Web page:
Well, we need to solve all that. We need to help our kids; we need to build their confidence and what you might call their all-round employability, and we need to do it fast – because the vacancies are there, and I want to see them go to people born and reared here.
There are all kinds of solutions for communities all across the country: better education, employer-based training, and so on. But there is one activity that can transform the outlook of a young person, and that can help to get them ready for work – and that is volunteering.
Get them on to a project that is fun, that has a goal, that involves team work and self-discipline. Get them to understand that fundamental truth that no amount of training will teach you: that success only comes to those who really want it, who aim for it not because some teacher is bossing them around, but because it is something they have set their heart on.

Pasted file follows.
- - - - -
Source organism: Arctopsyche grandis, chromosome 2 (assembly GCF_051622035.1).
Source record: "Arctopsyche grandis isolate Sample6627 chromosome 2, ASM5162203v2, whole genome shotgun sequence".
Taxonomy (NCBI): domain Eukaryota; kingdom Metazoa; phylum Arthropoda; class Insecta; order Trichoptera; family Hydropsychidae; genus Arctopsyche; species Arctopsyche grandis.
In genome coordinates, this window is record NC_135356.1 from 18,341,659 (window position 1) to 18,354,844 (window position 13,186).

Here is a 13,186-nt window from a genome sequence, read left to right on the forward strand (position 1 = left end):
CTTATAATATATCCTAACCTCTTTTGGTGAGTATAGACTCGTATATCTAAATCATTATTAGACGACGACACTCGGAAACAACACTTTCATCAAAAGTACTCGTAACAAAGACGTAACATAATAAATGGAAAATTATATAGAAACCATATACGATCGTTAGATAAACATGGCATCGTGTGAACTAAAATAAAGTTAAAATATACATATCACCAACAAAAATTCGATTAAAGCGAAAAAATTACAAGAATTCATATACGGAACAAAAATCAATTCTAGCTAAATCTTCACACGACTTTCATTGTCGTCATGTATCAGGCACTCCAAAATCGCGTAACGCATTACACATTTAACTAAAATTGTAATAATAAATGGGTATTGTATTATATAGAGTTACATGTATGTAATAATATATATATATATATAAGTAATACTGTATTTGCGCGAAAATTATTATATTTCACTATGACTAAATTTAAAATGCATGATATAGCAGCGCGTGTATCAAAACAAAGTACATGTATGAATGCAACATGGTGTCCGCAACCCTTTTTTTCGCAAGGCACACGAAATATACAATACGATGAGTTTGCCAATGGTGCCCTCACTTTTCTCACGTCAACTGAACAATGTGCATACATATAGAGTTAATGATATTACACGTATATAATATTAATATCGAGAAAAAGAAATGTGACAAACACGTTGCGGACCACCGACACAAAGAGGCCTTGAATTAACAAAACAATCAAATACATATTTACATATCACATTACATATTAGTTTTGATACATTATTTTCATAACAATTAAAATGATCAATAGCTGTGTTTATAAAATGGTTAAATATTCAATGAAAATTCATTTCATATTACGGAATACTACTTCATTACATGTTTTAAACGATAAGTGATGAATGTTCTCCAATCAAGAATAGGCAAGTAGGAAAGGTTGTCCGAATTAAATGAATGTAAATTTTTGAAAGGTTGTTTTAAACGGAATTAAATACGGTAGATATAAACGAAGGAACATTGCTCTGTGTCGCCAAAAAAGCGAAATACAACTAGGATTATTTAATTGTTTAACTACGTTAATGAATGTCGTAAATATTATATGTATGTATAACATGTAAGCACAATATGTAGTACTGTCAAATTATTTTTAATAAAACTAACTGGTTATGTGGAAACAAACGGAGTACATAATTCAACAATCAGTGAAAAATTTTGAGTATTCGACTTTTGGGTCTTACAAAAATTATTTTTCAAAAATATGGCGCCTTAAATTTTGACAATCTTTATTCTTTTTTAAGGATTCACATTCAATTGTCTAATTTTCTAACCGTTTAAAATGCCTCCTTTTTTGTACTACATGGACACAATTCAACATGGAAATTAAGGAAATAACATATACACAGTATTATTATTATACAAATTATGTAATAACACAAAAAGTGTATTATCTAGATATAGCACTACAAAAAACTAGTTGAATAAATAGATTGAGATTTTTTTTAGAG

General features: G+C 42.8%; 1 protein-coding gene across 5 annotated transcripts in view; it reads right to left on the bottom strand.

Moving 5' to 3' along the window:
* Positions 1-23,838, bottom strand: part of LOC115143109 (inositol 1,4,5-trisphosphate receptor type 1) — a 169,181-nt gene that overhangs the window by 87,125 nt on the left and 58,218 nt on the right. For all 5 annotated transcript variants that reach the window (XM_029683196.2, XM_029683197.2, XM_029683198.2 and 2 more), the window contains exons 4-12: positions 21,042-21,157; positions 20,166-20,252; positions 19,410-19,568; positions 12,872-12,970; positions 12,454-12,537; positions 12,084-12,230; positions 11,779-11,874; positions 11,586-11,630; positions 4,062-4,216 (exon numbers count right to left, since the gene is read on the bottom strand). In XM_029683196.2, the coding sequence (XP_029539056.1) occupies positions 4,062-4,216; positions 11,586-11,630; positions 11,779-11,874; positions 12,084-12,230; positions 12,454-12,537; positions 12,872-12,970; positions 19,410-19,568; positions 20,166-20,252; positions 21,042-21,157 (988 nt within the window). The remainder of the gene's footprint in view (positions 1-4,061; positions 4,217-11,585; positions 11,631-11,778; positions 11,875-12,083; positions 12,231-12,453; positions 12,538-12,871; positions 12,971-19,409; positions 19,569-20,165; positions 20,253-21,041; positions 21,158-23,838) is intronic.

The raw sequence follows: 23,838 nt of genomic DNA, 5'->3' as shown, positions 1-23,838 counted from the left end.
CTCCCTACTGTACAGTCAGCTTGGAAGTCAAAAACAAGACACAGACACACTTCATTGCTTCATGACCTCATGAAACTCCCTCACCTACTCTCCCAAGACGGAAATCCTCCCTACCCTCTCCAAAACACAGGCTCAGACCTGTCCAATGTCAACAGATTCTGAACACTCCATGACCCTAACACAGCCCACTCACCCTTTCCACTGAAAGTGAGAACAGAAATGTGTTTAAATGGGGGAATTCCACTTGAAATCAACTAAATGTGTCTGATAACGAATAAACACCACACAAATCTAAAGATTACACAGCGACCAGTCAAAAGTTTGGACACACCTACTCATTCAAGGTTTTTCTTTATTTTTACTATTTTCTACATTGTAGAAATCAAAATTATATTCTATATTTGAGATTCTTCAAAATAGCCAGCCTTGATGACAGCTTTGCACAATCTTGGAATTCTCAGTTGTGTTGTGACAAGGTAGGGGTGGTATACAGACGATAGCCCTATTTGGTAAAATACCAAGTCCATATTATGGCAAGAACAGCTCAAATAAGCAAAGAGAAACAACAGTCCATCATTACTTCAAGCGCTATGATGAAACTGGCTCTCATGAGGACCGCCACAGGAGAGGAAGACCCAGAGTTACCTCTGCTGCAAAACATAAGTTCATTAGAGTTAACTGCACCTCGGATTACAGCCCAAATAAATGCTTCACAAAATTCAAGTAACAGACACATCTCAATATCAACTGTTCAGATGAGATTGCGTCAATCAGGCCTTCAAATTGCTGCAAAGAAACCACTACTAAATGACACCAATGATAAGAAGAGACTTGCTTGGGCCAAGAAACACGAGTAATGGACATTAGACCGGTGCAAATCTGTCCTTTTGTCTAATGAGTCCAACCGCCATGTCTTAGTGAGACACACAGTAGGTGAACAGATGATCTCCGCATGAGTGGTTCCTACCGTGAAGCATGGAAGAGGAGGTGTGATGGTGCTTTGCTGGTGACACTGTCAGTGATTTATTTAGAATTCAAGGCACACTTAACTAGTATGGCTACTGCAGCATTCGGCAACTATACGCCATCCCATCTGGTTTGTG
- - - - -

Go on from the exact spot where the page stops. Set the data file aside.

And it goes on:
That is the beauty of volunteering – and that is the inspiration of the Step Up To Serve campaign launched last year by the Prince of Wales, which we in London are supporting with our Team London mission.
The idea is simple: to think of volunteering not as mere do-goodery, but as a route to work.
The overwhelming majority of employers get it. At least 73 per cent of them say they regard volunteering favourably as a qualification on one’s CV. It doesn’t matter what the project is – planting trees, ridding canals of shopping trolleys, teaching little kids to read – a social action programme can teach youngsters about critical workplace skills: delegation, communication, leadership, you name it.